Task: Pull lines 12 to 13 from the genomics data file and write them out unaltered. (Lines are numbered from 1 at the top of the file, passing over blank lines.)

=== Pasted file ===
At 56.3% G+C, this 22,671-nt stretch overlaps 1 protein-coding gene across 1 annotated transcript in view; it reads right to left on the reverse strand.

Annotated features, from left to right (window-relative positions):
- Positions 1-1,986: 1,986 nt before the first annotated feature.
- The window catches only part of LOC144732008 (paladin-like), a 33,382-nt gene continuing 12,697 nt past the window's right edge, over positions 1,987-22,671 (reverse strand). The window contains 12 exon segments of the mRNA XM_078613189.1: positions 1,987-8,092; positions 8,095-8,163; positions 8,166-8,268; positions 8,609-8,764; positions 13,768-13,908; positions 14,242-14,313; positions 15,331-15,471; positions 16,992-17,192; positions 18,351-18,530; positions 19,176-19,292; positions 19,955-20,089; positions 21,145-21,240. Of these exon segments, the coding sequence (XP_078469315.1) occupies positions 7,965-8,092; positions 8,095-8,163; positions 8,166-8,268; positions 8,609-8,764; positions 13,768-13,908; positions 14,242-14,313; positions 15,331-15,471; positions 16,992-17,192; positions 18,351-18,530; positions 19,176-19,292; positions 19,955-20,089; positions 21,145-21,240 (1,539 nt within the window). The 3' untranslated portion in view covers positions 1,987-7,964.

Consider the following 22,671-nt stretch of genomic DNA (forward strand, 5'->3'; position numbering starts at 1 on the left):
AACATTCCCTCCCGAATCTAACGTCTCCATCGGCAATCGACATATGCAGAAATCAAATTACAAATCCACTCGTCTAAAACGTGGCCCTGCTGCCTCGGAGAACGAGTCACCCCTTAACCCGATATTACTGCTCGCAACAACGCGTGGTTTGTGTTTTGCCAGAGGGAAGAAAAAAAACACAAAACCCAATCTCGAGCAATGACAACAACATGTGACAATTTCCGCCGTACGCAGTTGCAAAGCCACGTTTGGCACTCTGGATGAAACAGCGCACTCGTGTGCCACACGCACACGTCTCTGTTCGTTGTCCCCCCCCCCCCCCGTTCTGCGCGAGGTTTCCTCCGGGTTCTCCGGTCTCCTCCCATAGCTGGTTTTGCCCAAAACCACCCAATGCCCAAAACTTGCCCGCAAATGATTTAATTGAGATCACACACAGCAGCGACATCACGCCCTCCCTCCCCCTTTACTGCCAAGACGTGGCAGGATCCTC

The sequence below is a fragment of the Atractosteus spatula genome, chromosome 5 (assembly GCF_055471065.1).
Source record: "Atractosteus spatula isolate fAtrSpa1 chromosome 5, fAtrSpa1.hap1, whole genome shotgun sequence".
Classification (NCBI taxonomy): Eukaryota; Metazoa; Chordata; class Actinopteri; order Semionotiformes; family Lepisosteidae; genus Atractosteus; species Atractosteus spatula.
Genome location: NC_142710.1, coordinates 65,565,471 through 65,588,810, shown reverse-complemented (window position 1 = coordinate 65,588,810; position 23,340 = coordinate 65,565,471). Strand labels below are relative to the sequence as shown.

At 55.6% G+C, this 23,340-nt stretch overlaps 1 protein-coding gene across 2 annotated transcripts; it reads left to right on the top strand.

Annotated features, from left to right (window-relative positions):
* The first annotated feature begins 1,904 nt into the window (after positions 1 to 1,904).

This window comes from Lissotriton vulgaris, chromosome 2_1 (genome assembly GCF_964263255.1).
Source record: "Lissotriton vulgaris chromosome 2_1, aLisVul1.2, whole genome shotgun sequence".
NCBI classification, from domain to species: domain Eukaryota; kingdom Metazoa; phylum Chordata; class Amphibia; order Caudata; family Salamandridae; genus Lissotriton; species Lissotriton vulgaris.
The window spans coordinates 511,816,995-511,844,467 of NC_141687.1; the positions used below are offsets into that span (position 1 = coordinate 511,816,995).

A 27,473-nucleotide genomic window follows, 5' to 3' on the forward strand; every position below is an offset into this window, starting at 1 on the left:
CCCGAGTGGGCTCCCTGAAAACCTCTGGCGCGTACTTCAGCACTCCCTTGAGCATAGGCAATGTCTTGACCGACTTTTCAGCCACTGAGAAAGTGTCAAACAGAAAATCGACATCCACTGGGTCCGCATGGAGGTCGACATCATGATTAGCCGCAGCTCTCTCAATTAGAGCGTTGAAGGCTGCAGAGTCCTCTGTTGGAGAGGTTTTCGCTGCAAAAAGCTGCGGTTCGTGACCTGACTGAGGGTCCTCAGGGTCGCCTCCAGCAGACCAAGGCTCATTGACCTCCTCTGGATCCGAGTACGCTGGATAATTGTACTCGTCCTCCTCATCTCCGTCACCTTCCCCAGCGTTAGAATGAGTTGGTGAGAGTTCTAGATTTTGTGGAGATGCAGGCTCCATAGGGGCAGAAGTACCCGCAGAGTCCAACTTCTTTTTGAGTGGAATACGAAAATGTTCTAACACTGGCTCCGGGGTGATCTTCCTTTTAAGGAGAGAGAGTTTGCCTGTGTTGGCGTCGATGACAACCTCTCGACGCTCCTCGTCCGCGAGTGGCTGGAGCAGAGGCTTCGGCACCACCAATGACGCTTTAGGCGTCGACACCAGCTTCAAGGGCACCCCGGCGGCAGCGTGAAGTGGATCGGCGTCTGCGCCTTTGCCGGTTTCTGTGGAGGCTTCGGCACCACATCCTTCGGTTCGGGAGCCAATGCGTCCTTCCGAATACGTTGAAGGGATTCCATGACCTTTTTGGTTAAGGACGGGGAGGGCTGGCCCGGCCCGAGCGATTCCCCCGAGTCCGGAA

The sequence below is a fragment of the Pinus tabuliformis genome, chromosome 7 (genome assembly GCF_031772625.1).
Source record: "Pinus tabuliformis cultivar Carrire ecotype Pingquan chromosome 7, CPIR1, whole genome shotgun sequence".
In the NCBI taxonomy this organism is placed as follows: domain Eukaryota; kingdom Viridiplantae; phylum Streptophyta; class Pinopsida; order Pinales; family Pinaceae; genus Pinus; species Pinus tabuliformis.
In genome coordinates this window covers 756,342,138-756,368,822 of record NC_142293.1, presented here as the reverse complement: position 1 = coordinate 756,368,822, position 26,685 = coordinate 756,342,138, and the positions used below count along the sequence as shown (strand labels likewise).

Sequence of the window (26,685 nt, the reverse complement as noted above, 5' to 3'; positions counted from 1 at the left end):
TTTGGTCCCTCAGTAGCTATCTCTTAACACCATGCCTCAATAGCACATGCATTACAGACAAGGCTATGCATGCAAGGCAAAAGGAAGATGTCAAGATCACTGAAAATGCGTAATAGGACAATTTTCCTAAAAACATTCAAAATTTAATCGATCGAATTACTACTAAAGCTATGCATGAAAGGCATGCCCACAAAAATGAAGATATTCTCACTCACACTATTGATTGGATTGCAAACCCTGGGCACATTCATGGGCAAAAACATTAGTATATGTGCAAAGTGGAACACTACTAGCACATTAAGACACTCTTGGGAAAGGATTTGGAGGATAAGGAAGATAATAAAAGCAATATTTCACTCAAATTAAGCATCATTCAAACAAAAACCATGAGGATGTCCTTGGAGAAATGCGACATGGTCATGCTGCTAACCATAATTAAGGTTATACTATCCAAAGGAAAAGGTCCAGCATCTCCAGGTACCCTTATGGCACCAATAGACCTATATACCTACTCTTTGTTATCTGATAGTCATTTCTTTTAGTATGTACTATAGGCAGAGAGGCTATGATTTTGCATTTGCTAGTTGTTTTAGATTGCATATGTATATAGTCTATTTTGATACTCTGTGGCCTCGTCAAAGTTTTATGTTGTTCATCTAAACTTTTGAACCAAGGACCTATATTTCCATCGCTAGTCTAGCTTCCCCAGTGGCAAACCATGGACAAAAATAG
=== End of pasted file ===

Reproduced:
Annotated features, from left to right (window-relative positions):
* The first annotated feature begins 1,904 nt into the window (after positions 1 to 1,904).